Business

Half of this year’s big IPOs are underwater

Half of the companies that raised more than $1 billion in IPOs this year are trading below list price, despite strong stock markets around the world.

The bankrupt IPOs include some of the most famous names listed, such as the UK Deliveroo food delivery app, instead of, replace Neat food maker and Indian payments giant Paytm.

Their weak performance has raised questions about the valuation of companies by major investors such as SoftBank and Warburg Pincus and leading underwriters including Goldman Sachs and Morgan Stanley.

Dealogic data shows that 49 percent of 43 IPOs that raised $1 billion or more this year in London, Hong Kong, India and New York are trading below the issue price.

By comparison, of the major IPOs listed in 2019, about 33% were below the issue price a year after going to market, while 27% of them were priced in 2020 in the dark. red after 12 months of trading.

The dismal share price comes despite a boom year for global stock markets, with the S&P 500 posting a 24% return and a record IPO that raised $330 billion for the year. so far this year, according to EY.

Deliveroo stock is down 26% on its first day and remains below list price © Benjamin Girette / Bloomberg

Paytm more than 40% off in the first two trading days and suffered the biggest first-day drop of any major listing this year, making it one of the worst debuts in stock market history. Indian securities. The fintech team, which raised $2.5 billion and is valued at $20 billion, now has a market capitalization of $15 billion.

Deliveroo shares fell 26% on the first day and remained below list price, while New York-listed shares of Chinese ride-hailing app Didi Chuxing more than 40% off.

The effects of Beijing’s crackdown on technology, which came after Didi went public in New York despite warnings from regulators, has been felt across global stock markets, with all four listings worth more than $1 billion this year in Hong Kong falling into the red.

Raghu Narain, head of investment banking for Asia Pacific at Natixis, said: “There is a lot going on in the market right now. He said that while bankers often advise companies to avoid setting price targets that are too high to avoid an embarrassing failure one day, “a lot of times issuers want to roll out a big profit.” “.

Bar chart of IPOs raised over  billion showing Busted IPOs rising in 2021

Bankers in the Paytm deal say the company is determined to set a new record for an IPO in India, which has deterred more conservative longtime investors. This means that some hedge funds receive larger-than-expected allocations and then dump shares.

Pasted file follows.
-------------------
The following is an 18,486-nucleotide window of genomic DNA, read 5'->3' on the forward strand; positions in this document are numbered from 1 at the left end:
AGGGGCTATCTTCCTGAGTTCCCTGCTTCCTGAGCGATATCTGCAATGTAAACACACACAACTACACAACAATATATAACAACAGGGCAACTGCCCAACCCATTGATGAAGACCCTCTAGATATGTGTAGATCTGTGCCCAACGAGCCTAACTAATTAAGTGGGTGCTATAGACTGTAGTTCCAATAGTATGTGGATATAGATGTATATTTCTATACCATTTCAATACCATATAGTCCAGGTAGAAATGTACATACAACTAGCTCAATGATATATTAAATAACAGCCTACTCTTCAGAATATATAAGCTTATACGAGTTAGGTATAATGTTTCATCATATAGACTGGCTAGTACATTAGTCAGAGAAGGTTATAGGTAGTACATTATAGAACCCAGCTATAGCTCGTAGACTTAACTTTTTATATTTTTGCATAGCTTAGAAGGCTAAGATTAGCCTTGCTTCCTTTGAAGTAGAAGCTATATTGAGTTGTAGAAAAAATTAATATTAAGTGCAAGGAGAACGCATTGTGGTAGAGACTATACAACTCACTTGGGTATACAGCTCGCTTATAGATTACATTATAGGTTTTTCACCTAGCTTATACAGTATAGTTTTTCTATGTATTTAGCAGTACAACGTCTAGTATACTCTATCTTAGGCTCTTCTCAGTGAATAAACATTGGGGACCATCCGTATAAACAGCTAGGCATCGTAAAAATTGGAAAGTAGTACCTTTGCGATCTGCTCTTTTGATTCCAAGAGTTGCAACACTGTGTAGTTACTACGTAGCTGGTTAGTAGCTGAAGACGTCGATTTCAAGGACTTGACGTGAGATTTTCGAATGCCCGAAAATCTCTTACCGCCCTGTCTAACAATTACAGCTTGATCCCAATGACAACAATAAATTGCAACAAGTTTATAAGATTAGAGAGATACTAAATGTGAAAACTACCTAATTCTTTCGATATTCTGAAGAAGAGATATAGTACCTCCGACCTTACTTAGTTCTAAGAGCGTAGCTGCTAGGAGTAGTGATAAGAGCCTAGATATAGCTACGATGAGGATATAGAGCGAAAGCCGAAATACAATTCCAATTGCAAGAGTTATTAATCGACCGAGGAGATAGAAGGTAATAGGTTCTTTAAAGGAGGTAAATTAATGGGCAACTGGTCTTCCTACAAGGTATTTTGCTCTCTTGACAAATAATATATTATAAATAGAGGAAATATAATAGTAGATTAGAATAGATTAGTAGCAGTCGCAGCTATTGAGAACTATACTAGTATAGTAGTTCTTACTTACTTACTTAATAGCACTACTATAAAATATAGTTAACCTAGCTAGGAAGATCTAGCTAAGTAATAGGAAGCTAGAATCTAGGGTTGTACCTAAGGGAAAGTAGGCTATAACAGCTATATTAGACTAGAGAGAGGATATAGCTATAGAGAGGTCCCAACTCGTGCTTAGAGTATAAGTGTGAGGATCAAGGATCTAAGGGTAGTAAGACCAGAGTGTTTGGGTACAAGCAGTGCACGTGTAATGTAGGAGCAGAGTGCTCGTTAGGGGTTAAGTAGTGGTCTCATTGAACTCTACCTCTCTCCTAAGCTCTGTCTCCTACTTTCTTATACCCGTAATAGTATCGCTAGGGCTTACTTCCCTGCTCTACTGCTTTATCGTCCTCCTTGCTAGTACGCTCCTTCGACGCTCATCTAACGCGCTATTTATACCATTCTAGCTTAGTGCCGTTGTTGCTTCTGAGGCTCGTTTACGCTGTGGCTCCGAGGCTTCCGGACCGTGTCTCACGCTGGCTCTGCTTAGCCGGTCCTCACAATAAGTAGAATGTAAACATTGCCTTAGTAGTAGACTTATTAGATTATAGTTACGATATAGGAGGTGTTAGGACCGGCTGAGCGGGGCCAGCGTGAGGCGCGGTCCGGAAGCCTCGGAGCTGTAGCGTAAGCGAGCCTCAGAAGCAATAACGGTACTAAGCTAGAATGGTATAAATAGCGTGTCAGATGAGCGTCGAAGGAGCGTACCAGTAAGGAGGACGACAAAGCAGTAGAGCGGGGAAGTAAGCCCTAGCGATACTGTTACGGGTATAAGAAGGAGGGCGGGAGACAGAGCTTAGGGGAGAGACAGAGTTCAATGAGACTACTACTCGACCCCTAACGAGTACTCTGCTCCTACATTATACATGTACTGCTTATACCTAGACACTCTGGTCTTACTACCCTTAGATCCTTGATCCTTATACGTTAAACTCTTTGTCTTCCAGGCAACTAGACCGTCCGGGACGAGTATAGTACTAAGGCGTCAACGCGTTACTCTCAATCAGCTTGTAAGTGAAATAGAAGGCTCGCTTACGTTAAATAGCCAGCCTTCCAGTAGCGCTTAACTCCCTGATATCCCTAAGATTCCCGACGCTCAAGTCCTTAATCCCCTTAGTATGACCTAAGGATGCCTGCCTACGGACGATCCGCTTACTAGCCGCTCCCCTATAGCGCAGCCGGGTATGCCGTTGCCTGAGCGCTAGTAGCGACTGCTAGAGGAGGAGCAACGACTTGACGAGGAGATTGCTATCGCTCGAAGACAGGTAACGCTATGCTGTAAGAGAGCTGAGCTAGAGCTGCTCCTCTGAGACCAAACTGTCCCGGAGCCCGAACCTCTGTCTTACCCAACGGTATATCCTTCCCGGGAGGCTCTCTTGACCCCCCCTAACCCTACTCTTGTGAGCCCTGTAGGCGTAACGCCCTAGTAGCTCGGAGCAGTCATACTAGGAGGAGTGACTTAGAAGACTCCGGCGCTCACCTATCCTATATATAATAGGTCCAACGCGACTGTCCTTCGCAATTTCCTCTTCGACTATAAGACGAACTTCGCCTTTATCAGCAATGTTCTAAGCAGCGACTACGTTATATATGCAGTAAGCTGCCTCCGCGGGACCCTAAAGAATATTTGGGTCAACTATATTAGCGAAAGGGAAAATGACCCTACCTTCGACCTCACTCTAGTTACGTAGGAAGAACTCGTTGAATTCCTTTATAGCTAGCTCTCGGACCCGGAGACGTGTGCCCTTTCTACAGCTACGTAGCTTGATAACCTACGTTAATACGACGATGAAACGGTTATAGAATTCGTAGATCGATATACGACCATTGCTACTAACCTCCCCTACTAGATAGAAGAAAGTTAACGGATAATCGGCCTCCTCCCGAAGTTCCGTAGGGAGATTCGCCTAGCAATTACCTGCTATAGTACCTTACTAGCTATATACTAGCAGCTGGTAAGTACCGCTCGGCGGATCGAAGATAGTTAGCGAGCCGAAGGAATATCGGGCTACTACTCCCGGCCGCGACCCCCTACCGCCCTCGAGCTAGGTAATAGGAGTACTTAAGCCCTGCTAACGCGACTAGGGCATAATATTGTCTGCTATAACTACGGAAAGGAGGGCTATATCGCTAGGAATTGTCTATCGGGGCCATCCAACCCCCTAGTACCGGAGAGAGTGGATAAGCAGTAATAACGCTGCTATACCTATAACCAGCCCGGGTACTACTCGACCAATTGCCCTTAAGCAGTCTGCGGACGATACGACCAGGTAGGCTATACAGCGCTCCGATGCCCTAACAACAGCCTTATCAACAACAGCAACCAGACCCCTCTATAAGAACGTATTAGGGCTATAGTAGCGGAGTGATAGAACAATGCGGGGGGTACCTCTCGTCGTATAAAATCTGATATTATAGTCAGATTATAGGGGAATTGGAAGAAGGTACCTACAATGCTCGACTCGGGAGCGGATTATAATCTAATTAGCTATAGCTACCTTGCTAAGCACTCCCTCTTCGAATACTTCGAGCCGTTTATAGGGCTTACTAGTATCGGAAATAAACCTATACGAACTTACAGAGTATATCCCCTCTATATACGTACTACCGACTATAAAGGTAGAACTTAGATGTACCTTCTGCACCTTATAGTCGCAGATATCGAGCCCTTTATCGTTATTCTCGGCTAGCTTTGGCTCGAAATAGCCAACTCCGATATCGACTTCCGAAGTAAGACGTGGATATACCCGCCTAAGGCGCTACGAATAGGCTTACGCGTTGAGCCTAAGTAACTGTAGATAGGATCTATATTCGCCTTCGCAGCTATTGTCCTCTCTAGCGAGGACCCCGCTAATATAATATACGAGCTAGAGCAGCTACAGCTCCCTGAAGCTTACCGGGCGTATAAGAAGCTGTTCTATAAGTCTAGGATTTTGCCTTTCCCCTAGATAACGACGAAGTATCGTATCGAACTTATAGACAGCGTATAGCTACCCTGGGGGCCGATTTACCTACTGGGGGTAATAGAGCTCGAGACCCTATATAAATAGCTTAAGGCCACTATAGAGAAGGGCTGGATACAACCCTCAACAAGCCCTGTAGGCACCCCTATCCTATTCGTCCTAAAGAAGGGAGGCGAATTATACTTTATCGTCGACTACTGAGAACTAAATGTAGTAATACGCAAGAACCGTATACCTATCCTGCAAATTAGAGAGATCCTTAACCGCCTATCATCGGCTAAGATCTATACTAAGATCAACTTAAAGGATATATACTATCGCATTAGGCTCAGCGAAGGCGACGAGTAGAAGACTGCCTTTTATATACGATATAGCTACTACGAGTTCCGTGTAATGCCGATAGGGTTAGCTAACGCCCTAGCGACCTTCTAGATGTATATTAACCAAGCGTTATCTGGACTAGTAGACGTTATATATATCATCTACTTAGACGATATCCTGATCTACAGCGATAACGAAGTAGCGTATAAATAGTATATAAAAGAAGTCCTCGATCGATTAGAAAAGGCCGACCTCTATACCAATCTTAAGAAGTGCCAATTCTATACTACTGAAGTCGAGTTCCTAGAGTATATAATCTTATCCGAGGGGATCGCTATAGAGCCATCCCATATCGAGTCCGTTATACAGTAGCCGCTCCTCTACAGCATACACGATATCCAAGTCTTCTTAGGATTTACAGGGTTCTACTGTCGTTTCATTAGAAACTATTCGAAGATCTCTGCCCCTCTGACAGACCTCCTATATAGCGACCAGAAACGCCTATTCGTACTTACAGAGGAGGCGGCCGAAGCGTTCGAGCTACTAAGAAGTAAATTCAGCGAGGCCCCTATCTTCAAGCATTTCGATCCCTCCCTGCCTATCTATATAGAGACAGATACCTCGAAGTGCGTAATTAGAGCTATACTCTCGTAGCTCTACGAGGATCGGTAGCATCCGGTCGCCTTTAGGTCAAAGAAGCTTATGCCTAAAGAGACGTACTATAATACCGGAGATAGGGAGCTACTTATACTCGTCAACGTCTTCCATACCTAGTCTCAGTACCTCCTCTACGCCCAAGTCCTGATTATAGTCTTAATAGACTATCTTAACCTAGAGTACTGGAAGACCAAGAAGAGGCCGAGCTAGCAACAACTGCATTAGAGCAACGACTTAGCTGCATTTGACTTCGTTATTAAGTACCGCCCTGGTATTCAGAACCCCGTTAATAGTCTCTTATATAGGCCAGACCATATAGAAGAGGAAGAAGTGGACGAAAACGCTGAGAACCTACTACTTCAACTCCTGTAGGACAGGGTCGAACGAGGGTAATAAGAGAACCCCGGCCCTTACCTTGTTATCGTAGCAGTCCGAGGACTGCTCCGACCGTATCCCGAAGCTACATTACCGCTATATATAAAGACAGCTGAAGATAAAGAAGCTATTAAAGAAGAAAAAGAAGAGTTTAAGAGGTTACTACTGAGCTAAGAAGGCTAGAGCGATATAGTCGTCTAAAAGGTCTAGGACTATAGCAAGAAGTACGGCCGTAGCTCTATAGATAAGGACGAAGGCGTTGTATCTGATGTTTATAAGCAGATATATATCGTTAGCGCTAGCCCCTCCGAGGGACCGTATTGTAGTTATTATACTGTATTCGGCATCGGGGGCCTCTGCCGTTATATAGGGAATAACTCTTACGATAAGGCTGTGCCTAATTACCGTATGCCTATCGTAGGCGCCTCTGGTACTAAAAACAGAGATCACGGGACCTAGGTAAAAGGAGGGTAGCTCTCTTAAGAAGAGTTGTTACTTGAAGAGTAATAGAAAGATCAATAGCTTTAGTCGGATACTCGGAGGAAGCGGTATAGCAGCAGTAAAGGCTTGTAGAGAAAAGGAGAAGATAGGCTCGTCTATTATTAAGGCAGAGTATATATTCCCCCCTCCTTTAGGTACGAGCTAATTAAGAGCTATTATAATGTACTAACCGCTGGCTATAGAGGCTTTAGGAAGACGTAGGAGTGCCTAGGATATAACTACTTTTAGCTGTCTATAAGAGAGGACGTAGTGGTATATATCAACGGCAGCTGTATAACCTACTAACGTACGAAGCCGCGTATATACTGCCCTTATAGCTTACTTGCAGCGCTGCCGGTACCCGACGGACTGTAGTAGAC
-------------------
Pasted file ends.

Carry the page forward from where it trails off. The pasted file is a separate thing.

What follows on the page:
Goldman has taken the lead on 13 deals that raised more than $1 billion this year but nine of them are now in the red, including Didi and American Robinhood retail exchange. Six of the 14 deals led by rival bank Morgan Stanley traded below their IPO price, including Paytm.

Private investors are also increasingly eager to sell amid pressure for bigger profits, analysts say. James Thom, senior investment director at Abrdn, said pressure from major backers was a “big part” of the high valuations in big deals this year.

Robinhood smartphone app. Shares on the US retail stock exchange have fallen 10% last month © Tiffany Hagler-Geard/Bloomberg

Investors have poured more than $2 billion into private equity funds over the past decade, seeking higher returns than the public market. Since 2009, however, U.S. public equity returns have actually matched U.S. buybacks by about 15%, according to consulting firm Bain.

This disparity has led to pressure on private equity funds to turn their capital faster to move on to the next deal.

Richard Cormack, co-head of Emea equity markets at Goldman, said the broader range of IPOs is doing well, even if “there are clear exceptions to the downside”. He added: “I disagree with the allegation that there has been a series of mispricing.”

“Clearly there have been a number of underperforming IPOs this year,” said James Fleming, global co-head of equity markets at Citigroup. As policymakers become more hawkish and rate hikes become more apparent, we’ve seen a reduction in risk in companies with high growth rates and a shift in preference from growth to value. That has caused a lot of stocks, not just IPOs, to drop in price.”

But he noted that did not lead to flooded with new equity being released. “Worldwide, we have never seen more than $1 billion in equity issued in a single year. Then last year we had $1.1 billion in equity issued during Covid. I thought we would never see those numbers again, and here we are approaching $1.5 billion by Thanksgiving – these are phenomenal numbers.”

Additional reporting by Chris Campbell in London

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